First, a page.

Five things to know about the Italian mafia Ndrangheta

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Rome (AFP)

The ‘Ndrangheta, rooted in the southern region of Calabria, overtook Sicily’s most famous Cosa Nostra to become Italy’s most powerful mafia group, operating around the world.

Here are five things to know about the organized crime group, as more than 350 suspected members and their associates are on trial this week.

– Origins –

Criminologist Anna Sergi, from the University of Essex in England, says the group’s name is of Greek origin – the word “andranghateia” refers to a “society of men of honor” and “andrangatho” means “To carry out military actions”.

The group has only been classified as a mafia under Italian law since 2010, but it dates back at least to the unification of Italy in 1861.

It went public in the 1980s and 1990s in a series of kidnappings across Italy, and affiliates are believed to be responsible for the kidnapping of the grandson of oil magnate John Paul Getty.

– Main activities –

Judge Roberto Di Bella, who has nearly 30 years of experience in the methods of the Calabrian mob, describes the ‘Ndrangheta as “perhaps the most powerful criminal organization in the world, but certainly the most widespread and present in the world. the five continents ”.

Its activities include those typical of organized criminal groups – drug trafficking, extortion, illegal waste trafficking and money laundering.

But what sets the ‘Ndrangheta apart from other mafia groups is its family structure – it is based on blood ties, which makes it “very reliable because there are few jackets,” Di Bella told AFP.

This is one of the reasons why Colombian or Mexican drug producers used “Ndrangheta” to sell in Europe.

“The enormous flow of money that comes from drugs allows’ Ndrangheta to buy everything – businesses, restaurants – to pollute the economy not only of Italy but of many other countries of the world,” he said. he declares.

– How much is it worth? –

Italian authorities estimate that there are around 20,000 members of the Ndrangheta in the world, but its true composition and wealth are difficult to establish.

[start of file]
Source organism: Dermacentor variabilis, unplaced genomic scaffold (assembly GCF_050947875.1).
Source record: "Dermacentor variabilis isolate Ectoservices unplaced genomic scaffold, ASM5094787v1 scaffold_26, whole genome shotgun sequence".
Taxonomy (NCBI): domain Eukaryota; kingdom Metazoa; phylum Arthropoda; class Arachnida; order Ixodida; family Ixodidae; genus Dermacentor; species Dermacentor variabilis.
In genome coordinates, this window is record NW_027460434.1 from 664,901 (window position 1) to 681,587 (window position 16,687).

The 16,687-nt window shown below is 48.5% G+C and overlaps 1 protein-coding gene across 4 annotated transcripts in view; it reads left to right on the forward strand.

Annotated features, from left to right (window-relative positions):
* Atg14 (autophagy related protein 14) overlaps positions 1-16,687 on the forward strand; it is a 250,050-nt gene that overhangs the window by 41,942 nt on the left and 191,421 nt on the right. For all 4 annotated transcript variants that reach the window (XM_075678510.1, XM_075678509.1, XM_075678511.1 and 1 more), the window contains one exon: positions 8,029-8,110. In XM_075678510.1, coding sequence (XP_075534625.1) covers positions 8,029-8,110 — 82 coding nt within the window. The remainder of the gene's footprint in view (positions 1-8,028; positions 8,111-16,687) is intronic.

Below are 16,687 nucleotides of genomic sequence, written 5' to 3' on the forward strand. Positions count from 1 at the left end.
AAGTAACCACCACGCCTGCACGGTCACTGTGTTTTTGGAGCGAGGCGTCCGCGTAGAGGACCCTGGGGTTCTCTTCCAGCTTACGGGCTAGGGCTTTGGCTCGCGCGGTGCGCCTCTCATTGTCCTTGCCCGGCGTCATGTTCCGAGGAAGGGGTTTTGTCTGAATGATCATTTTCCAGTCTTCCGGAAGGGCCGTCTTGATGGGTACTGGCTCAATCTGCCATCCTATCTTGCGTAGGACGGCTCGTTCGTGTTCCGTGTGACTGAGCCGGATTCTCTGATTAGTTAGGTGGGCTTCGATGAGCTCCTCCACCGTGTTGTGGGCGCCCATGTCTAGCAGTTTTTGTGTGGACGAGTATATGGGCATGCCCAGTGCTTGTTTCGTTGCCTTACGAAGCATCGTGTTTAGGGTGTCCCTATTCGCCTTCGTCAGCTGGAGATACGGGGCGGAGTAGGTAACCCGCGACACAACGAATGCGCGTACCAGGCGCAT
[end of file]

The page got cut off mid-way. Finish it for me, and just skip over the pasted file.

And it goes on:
Nicola Gratteri, a leading prosecutor in Calabria, estimates that the group generates an annual turnover of more than 50 billion euros ($ 61 billion) – largely thanks to the trafficking of cocaine.

– German massacre –

While generally operating under the radar, the activities of the ‘Ndrangheta came to light in a massacre outside a pizzeria in the German town of Duisburg in 2007.

Six rival members of the clan have been killed in a long-standing feud between families in the town of San Luca, Calabria. Sixteen people have been killed in fighting between families in the stronghold of Ndrangheta since the 1990s.

– Pig fed –

The ‘Ndrangheta is “feared for its ferocity and cruelty,” according to Gratteri, who has lived under police protection for three decades.

Stories of violence perpetrated by members abound, but one particularly gruesome story emerged days before this week’s trial.

Maria Chindamo, a 42-year-old businesswoman from Calabria, was reportedly murdered and her body fed to pigs in 2016 after refusing to hand over her land to a neighbor linked to the group.

The ‘Ndrangheta, along with other mafia groups, have also been blamed for the deaths of dozens of children since the 1950s.

Among them, Nicola “Coco” Campolongo, three, who was shot in the head in 2014 by armed men targeting her grandfather.

That same year, during a visit to Calabria, Pope Francis called on Catholics to fight the ‘Ndrangheta, declaring the group “excommunicated”.

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